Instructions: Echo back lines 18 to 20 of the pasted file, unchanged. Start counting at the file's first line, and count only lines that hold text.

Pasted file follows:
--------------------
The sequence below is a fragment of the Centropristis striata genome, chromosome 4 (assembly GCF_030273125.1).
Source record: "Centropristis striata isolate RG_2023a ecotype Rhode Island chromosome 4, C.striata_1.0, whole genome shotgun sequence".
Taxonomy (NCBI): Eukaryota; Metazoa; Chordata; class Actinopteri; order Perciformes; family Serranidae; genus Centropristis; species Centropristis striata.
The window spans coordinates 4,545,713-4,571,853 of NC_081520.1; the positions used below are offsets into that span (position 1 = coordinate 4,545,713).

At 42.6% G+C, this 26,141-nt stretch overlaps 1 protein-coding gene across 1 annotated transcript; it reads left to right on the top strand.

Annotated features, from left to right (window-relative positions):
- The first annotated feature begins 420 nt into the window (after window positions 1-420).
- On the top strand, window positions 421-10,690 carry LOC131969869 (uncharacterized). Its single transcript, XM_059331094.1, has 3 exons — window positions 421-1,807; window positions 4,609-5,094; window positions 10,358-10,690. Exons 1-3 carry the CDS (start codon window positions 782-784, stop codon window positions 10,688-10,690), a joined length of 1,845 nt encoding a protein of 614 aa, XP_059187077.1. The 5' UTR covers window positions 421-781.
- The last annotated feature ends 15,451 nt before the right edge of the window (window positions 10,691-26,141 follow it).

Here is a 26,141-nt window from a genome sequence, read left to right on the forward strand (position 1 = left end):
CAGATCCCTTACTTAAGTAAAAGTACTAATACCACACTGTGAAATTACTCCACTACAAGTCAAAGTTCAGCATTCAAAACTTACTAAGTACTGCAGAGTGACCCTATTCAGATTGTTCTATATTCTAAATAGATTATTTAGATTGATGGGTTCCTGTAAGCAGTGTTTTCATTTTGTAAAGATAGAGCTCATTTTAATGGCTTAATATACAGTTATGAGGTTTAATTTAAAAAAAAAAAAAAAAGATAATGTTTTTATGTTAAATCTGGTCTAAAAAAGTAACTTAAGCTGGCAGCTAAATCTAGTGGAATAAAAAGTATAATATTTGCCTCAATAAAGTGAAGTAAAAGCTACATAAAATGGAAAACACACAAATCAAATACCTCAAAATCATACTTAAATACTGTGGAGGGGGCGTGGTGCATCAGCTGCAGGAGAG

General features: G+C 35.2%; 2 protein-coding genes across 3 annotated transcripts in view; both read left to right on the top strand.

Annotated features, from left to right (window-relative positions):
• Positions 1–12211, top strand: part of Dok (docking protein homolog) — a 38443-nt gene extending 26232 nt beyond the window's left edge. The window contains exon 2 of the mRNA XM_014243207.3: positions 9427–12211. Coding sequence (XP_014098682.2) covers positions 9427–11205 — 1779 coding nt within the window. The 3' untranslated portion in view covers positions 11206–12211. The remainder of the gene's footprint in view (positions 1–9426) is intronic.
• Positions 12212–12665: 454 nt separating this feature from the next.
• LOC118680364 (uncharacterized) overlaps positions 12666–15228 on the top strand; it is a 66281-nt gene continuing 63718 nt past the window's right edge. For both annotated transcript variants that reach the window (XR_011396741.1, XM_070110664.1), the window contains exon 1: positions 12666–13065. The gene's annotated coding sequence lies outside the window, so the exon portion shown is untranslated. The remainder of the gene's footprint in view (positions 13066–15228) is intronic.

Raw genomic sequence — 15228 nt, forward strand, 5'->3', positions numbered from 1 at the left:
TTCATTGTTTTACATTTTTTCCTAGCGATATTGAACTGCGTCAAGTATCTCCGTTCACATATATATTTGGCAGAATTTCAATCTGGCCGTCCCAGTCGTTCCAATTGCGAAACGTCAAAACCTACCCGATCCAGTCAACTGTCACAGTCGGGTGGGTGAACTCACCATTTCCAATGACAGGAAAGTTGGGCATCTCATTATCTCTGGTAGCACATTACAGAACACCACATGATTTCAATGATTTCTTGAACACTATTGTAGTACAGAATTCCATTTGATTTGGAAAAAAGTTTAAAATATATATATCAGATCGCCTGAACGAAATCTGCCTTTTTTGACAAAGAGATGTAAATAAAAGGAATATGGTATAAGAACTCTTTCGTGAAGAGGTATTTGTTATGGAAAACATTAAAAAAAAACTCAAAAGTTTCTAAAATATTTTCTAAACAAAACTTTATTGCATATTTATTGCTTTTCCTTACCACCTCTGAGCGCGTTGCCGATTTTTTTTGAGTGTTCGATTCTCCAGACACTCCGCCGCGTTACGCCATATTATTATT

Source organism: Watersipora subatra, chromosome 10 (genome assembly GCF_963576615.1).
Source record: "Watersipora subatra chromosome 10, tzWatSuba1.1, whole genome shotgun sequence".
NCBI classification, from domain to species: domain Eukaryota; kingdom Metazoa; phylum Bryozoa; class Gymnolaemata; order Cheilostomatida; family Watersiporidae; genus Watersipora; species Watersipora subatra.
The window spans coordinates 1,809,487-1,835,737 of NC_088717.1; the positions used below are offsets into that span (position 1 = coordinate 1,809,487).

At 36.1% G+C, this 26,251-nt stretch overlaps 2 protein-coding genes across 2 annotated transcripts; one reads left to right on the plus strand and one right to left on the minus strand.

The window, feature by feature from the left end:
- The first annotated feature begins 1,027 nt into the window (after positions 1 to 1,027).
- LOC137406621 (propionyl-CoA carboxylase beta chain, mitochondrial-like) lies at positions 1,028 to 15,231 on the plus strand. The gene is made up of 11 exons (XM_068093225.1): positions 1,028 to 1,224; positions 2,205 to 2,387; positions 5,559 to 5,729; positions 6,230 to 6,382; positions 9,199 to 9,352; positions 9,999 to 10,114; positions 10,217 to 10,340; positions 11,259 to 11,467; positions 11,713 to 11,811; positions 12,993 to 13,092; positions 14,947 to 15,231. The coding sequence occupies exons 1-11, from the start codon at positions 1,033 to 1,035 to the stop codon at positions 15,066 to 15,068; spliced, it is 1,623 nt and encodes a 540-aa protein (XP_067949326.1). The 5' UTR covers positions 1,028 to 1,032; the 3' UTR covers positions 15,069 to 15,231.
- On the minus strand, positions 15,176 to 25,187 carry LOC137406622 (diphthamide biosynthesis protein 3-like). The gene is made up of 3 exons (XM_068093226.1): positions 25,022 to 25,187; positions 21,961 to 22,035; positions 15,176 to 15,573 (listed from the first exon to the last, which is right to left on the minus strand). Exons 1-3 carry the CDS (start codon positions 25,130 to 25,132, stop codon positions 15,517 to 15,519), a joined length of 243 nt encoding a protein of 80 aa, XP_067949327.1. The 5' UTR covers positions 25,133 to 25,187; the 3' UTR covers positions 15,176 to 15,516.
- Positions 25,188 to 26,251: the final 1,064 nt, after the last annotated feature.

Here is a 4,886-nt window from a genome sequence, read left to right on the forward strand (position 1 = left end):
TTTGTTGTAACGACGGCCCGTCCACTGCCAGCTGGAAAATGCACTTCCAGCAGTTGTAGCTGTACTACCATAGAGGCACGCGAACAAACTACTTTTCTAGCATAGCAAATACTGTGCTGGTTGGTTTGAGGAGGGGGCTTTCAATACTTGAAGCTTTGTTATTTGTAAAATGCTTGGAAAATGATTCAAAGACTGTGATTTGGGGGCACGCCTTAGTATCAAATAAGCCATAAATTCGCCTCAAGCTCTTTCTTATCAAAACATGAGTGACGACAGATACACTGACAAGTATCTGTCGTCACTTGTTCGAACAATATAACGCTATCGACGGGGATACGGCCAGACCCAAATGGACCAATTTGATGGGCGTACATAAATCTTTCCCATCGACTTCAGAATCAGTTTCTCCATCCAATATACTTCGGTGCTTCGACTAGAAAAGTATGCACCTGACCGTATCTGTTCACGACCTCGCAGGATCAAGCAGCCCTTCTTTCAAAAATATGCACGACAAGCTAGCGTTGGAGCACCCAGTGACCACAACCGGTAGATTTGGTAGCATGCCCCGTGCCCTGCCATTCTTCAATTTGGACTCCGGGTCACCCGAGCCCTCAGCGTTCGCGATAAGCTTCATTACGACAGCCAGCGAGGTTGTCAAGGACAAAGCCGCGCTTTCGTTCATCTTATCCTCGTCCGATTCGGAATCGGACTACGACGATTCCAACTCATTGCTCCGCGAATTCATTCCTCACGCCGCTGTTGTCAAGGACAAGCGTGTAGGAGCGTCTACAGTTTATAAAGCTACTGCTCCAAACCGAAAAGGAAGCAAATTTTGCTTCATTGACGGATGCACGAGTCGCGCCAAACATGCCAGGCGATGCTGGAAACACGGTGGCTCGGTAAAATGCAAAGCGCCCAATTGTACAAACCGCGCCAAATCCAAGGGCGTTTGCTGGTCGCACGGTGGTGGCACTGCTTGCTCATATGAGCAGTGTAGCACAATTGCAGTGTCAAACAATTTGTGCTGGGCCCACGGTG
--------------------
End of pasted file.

TTCATTGTTTTACATTTTTTCCTAGCGATATTGAACTGCGTCAAGTATCTCCGTTCACATATATATTTGGCAGAATTTCAATCTGGCCGTCCCAGTCGTTCCAATTGCGAAACGTCAAAACCTACCCGATCCAGTCAACTGTCACAGTCGGGTGGGTGAACTCACCATTTCCAATGACAGGAAAGTTGGGCATCTCATTATCTCTGGTAGCACATTACAGAACACCACATGATTTCAATGATTTCTTGAACACTATTGTAGTACAGAATTCCATTTGATTTGGAAAAAAGTTTAAAATATATATATCAGATCGCCTGAACGAAATCTGCCTTTTTTGACAAAGAGATGTAAATAAAAGGAATATGGTATAAGAACTCTTTCGTGAAGAGGTATTTGTTATGGAAAACATTAAAAAAAAACTCAAAAGTTTCTAAAATATTTTCTAAACAAAACTTTATTGCATATTTATTGCTTTTCCTTACCACCTCTGAGCGCGTTGCCGATTTTTTTTGAGTGTTCGATTCTCCAGACACTCCGCCGCGTTACGCCATATTATTATT

Source organism: Watersipora subatra, chromosome 10 (genome assembly GCF_963576615.1).
Source record: "Watersipora subatra chromosome 10, tzWatSuba1.1, whole genome shotgun sequence".